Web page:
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Islet Autoantibodies in the Patients with Sjogren’s Syndrome and Thyroid Disease and Risk of Progression to Latent Autoimmune Diabetes in Adults: A Case Series

Authors Wen S, Jiang W, Zhou L

Received 5 December 2020

Accepted for publication 22 February 2021

Published 5 March 2021 Volume 2021:14 Pages 1025—1033

DOI https://doi.org/10.2147/DMSO.S295847

Checked for plagiarism Yes

Review by Single anonymous peer review

Peer reviewer comments 2

Editor who approved publication: Prof. Dr. Juei-Tang Cheng


Song Wen, Wenjing Jiang, Ligang Zhou

Department of Endocrinology, Shanghai Pudong Hospital, Fudan University, Shanghai, 201399, People’s Republic of China

Correspondence: Ligang Zhou
Department of Endocrinology, Shanghai Pudong Hospital, Fudan University, Shanghai, 201399, People’s Republic of China
Tel +8613611927616
Email [email protected]

Abstract: The glutamic acid decarboxylase 65 antibody (GAD65-Ab) is an autoimmune marker in some diseases such as diabetes or autoimmune disorders of the central nervous system such as stiff-man syndrome. It can appear with other pancreatic autoantibodies, such as insulin autoantibodies (IAA), presenting as early signs of pancreatic islet β-cells impairing, and play roles in the pathogenesis of type1 diabetes (T1D) and latent autoimmune diabetes in adults (LADA). Positive GAD65-Ab is rarely observed in insulin-dependent diabetic patients with other acquired autoimmune diseases, such as Sjogren’s syndrome (SS). Besides, LADA revealed by islet autoantibodies such as GAD65-Ab can also be complicated with Hashimoto’s thyroiditis (HT), another autoimmune thyroid disease. To date, whether GAD65-Ab positive in patients with autoimmune diseases predicts the onset or progression to T1D or LADA remains unknown. Herein, two unique cases of middle-aged Chinese Han women free from diabetes for three years are described despite their blood tests persistently testing positive for GAD65-Ab or IAA. Both patients suffered from HT and SS. Follow-up OGTTs (oral glucose tolerance test) for three years revealed that the patients had a well-controlled glycemic level and normal pancreatic function. However, one of the patients had a temporary increase of postprandial glucose after a short-term loss of diet control. The presence of auto-immune antibodies in these patients had little impact on glucose tolerance or insulin secretion in 3 years. The study postulate that both the primary immune injury caused by serum GAD65-Ab positive, an autoimmune marker, and increased body weight contribute to the progression of LADA.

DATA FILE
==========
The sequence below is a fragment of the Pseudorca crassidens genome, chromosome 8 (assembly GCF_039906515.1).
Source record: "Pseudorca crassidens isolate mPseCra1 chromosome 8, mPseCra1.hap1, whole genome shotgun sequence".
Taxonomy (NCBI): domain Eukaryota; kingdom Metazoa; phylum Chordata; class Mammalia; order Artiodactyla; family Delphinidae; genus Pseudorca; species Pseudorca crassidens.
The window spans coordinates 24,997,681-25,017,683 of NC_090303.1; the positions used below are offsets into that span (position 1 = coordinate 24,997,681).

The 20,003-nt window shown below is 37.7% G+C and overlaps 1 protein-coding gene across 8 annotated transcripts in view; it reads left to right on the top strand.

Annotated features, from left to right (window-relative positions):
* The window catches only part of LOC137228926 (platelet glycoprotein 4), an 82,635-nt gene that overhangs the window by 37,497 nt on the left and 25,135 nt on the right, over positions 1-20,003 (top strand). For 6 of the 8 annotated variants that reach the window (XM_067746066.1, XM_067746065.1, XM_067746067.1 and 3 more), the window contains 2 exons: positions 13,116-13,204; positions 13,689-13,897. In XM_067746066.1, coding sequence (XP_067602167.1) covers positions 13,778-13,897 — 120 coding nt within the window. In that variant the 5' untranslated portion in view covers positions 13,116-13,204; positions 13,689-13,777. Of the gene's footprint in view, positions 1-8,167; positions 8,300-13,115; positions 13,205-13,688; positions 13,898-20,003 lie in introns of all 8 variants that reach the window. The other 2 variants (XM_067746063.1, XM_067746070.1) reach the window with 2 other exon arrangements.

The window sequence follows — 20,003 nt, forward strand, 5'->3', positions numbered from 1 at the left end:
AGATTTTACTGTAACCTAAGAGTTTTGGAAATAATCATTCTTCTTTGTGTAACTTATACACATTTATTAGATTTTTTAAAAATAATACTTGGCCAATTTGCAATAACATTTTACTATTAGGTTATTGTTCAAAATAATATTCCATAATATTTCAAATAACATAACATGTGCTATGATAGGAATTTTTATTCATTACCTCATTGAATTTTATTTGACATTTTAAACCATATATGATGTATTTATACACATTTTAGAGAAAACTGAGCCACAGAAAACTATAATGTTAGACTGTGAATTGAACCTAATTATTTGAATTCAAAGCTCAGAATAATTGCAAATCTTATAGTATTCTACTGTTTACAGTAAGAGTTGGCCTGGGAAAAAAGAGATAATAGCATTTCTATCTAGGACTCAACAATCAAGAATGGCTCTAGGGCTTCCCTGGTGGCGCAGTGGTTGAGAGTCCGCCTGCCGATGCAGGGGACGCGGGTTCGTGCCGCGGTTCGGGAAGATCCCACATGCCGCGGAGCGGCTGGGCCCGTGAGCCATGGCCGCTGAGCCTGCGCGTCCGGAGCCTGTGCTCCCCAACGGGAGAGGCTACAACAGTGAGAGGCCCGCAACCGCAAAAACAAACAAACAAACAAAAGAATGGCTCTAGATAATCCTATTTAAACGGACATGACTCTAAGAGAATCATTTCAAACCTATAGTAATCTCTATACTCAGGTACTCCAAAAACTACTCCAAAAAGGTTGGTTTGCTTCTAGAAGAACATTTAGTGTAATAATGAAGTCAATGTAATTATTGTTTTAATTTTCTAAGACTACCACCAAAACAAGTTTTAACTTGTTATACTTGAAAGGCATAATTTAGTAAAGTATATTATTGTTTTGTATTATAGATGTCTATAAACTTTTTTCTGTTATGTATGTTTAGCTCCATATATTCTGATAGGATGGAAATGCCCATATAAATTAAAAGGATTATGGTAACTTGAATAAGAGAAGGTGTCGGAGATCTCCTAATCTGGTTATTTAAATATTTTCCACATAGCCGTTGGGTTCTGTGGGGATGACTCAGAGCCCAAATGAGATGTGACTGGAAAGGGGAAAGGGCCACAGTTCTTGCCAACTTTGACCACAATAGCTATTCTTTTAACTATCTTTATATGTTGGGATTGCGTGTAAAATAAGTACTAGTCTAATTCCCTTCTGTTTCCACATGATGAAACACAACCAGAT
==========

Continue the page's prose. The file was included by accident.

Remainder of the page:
Keywords: latent onset autoimmune diabetes in adults, LADA, Hashimoto’s thyroiditis, HT, Sjogren’s syndrome, SS, autoimmune diseases, glutamic acid decarboxylase 65 antibody, GAD65-Ab, insulin autoantibody, IAA-Ab

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